1.16 A gradual embedding
Nicholas Negroponte, a founder of Wired magazine, wrote in the 1990’s about how technology’s ultimate success would be the point at which it would be invisible and embedded into human life. ‘Computers as we know them today’, he said in 1998, ‘will a) be boring, and b) disappear into things that are, first and foremost, something else’. Their increasing invisibility, he said, would be a mark of their success.
Sensors are now part of the digital landscape. Digital sensory perception is also, increasingly, a part of who we are. Streaming audio, video and ‘always-on’ media constitute a large part of how we consume content. Our ears and eyeballs are ever more conditioned by coded stimuli being transmitted to us, whether we consciously recognise it or not.
But this story was never going to be just about the equipment. As the Gutenberg press was to books, technology is, still, only as powerful as the ideas of the people who use it.
In the networked digital age, connecting people is one of digital technology’s great advantages, and from the late 1970’s C.E. to the year 2000 C.E., early online communities and commercial businesses harnessing networks began to emerge.
These were the early forays into peer-to-peer networks, the distributed sharing of information, and what we might call the first digital colonies.
Hand in hand with these appeared the first commercial online businesses, Amazon, Ebay, Google, Yahoo, Netscape and AOL, to name just some of them. They all utilized this technology and sprang into digital life in the early to mid 1990’s C.E.. They were the first businesses to cross over the threshold from the industrial age to the digital one.
AOL’s founder, Steve Case, has written recently about his perspective on AOL’s part in internet history and what he sees as the next chapters unfolding.
Digital media was creating substantial economic disruption by the 1990’s. It was able to lower costs, offer immediacy, provide seamless browsing experiences and added value via a lack of friction.
With rapidly growing ‘first mover’ businesses and their attendant advantages gaining a foothold in this new commercial world order, Silicon Valley, as it was now becoming known, was alive with hype and excitement.
The inevitable blip came at the end of the 1990’s and the new millennium opened its account with the dot.com crash in early 2001.
In the few years running up to the new millennium, the valuation of any business with an ‘e’ at the front of its name had been inflated by fevered speculation. This was a new wild west, klondike territory and the digital world was producing virtual gold.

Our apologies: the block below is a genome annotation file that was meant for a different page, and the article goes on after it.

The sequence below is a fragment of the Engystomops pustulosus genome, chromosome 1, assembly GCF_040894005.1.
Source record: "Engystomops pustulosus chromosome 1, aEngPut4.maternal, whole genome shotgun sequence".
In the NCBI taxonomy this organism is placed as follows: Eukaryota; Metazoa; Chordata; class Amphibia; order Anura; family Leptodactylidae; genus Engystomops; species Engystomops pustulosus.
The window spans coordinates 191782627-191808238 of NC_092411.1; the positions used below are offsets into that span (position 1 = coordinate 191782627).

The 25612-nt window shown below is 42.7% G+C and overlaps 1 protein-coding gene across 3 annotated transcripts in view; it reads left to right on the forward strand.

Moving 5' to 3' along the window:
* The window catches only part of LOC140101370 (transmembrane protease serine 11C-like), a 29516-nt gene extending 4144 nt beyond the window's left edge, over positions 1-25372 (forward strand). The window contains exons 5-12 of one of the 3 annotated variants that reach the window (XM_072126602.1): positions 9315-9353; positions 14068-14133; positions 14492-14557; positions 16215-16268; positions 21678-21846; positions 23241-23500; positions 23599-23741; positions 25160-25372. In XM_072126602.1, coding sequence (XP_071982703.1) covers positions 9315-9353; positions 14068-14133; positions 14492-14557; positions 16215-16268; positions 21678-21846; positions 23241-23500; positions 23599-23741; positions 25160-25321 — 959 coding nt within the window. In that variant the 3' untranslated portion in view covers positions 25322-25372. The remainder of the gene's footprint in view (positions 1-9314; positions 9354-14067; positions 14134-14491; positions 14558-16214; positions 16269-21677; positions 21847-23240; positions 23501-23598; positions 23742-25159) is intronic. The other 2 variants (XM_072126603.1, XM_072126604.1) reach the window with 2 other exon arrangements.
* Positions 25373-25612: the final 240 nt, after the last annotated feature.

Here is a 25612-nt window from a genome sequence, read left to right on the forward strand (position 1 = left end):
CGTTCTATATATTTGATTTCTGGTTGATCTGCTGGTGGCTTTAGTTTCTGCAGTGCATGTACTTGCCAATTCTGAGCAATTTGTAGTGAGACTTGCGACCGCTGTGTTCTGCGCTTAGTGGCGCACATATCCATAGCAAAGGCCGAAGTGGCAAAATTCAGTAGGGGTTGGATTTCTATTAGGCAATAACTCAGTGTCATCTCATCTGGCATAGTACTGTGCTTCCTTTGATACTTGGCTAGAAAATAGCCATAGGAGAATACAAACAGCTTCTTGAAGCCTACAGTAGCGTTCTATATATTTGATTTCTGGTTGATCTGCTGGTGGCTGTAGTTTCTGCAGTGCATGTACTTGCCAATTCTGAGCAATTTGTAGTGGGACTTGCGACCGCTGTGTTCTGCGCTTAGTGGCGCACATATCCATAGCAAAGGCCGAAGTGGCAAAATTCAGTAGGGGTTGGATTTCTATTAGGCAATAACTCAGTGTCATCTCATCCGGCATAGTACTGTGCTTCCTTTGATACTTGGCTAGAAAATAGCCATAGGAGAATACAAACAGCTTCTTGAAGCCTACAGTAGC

The hype bubble burst however when it became clear a friction-free model took at least as much economic value out of the equation as it added to it. What had been links in the chain of value creation had melted away. With disintermediation, opportunities to broker and leverage customer interest were disappearing. We had on our hands an economic conundrum.
In September 2001, the hideous spectre of 9/11 was a political atrocity that was also to some extent symbolic of how the foundations of an old order and its thinking were being razed to the ground.
The dot.com collapse can be counted as starting bell that opened up more connected economies. And when the mists cleared from the financial and political debris that year, what became apparent was that, alongside the technology, there existed an obvious yet overlooked ingredient in the digital technology value chain, and it was people.
People relaying information to other people was being recognized as a source of immense value, potency and power, just as it had been when the Chapar-Khaneh had been in existence 2,500 years ago.
‘The Cluetrain Manifesto’, published in 1999 C.E. influenced a generation of internet entrepreneurs to come. It encapsulated the thought that ‘markets are conversations’, and with that the digital world, powered by people, had the makings of a new motherlode.
The net worth is in the network
Riding in on the first wave of the idea of markets as conversations, Blogger was launched in 1999 as the world’s first blogging platform. It created a means of recording and sharing thoughts online, and producing digital content easily. Now, anyone could become a publisher. Gradually, the means to connect and have a voice through the web was becoming more accessible.
Hot on its heels, Stumble Upon arrived in 2001. Stumble Upon let people explore and share content and create peer-based recommendations. It, in turn, was followed by Friendster, Friends Reunited, MySpace and in 2004, came Facebook.
People potential, in the form of social networking connections, was taking hold.